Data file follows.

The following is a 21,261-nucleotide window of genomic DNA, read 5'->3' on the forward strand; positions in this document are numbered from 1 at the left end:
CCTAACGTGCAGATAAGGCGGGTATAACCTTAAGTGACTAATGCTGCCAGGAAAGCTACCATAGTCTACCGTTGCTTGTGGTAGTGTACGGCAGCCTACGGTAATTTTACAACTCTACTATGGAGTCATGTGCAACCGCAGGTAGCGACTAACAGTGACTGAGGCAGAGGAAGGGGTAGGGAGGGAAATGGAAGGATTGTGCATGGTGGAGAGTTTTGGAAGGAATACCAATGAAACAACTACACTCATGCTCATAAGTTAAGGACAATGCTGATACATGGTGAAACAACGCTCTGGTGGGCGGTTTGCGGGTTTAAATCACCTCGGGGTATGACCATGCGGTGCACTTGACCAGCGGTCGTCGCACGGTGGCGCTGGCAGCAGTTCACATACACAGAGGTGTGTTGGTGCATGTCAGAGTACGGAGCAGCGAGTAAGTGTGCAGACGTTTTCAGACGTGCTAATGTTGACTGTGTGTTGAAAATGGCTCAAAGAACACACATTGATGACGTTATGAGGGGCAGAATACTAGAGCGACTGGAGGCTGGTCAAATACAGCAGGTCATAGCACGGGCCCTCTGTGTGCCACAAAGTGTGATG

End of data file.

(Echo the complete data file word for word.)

The following is a 21,261-nucleotide window of genomic DNA, read 5'->3' on the forward strand; positions in this document are numbered from 1 at the left end:
CCTAACGTGCAGATAAGGCGGGTATAACCTTAAGTGACTAATGCTGCCAGGAAAGCTACCATAGTCTACCGTTGCTTGTGGTAGTGTACGGCAGCCTACGGTAATTTTACAACTCTACTATGGAGTCATGTGCAACCGCAGGTAGCGACTAACAGTGACTGAGGCAGAGGAAGGGGTAGGGAGGGAAATGGAAGGATTGTGCATGGTGGAGAGTTTTGGAAGGAATACCAATGAAACAACTACACTCATGCTCATAAGTTAAGGACAATGCTGATACATGGTGAAACAACGCTCTGGTGGGCGGTTTGCGGGTTTAAATCACCTCGGGGTATGACCATGCGGTGCACTTGACCAGCGGTCGTCGCACGGTGGCGCTGGCAGCAGTTCACATACACAGAGGTGTGTTGGTGCATGTCAGAGTACGGAGCAGCGAGTAAGTGTGCAGACGTTTTCAGACGTGCTAATGTTGACTGTGTGTTGAAAATGGCTCAAAGAACACACATTGATGACGTTATGAGGGGCAGAATACTAGAGCGACTGGAGGCTGGTCAAATACAGCAGGTCATAGCACGGGCCCTCTGTGTGCCACAAAGTGTGATG